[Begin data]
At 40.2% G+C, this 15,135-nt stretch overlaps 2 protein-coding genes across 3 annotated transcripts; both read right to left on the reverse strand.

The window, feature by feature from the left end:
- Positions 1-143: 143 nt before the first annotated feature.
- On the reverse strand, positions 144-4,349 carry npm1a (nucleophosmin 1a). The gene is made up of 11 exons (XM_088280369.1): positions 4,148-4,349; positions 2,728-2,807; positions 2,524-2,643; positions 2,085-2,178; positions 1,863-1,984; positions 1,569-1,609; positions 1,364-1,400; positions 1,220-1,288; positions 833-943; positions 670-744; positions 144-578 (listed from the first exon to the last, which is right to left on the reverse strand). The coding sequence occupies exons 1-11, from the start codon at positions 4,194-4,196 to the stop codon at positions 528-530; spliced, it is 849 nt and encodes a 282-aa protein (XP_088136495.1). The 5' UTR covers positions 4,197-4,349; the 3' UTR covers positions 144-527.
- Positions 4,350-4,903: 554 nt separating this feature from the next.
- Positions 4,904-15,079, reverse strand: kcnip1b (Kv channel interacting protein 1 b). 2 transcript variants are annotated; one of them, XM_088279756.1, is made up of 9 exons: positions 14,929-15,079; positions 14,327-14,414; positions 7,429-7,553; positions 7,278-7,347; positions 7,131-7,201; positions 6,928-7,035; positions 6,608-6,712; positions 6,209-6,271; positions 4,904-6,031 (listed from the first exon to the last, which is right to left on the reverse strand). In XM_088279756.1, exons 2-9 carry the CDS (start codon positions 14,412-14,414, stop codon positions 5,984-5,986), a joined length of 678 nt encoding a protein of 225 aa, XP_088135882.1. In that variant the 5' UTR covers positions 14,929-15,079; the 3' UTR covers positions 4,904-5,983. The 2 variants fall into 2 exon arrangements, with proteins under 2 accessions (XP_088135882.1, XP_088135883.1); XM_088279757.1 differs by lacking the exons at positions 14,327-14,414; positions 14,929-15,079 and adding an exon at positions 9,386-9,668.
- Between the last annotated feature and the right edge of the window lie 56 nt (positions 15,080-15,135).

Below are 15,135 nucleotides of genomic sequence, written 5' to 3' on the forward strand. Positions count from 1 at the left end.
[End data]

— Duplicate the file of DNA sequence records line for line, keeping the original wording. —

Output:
At 40.2% G+C, this 15,135-nt stretch overlaps 2 protein-coding genes across 3 annotated transcripts; both read right to left on the reverse strand.

The window, feature by feature from the left end:
- Positions 1-143: 143 nt before the first annotated feature.
- On the reverse strand, positions 144-4,349 carry npm1a (nucleophosmin 1a). The gene is made up of 11 exons (XM_088280369.1): positions 4,148-4,349; positions 2,728-2,807; positions 2,524-2,643; positions 2,085-2,178; positions 1,863-1,984; positions 1,569-1,609; positions 1,364-1,400; positions 1,220-1,288; positions 833-943; positions 670-744; positions 144-578 (listed from the first exon to the last, which is right to left on the reverse strand). The coding sequence occupies exons 1-11, from the start codon at positions 4,194-4,196 to the stop codon at positions 528-530; spliced, it is 849 nt and encodes a 282-aa protein (XP_088136495.1). The 5' UTR covers positions 4,197-4,349; the 3' UTR covers positions 144-527.
- Positions 4,350-4,903: 554 nt separating this feature from the next.
- Positions 4,904-15,079, reverse strand: kcnip1b (Kv channel interacting protein 1 b). 2 transcript variants are annotated; one of them, XM_088279756.1, is made up of 9 exons: positions 14,929-15,079; positions 14,327-14,414; positions 7,429-7,553; positions 7,278-7,347; positions 7,131-7,201; positions 6,928-7,035; positions 6,608-6,712; positions 6,209-6,271; positions 4,904-6,031 (listed from the first exon to the last, which is right to left on the reverse strand). In XM_088279756.1, exons 2-9 carry the CDS (start codon positions 14,412-14,414, stop codon positions 5,984-5,986), a joined length of 678 nt encoding a protein of 225 aa, XP_088135882.1. In that variant the 5' UTR covers positions 14,929-15,079; the 3' UTR covers positions 4,904-5,983. The 2 variants fall into 2 exon arrangements, with proteins under 2 accessions (XP_088135882.1, XP_088135883.1); XM_088279757.1 differs by lacking the exons at positions 14,327-14,414; positions 14,929-15,079 and adding an exon at positions 9,386-9,668.
- Between the last annotated feature and the right edge of the window lie 56 nt (positions 15,080-15,135).

Below are 15,135 nucleotides of genomic sequence, written 5' to 3' on the forward strand. Positions count from 1 at the left end.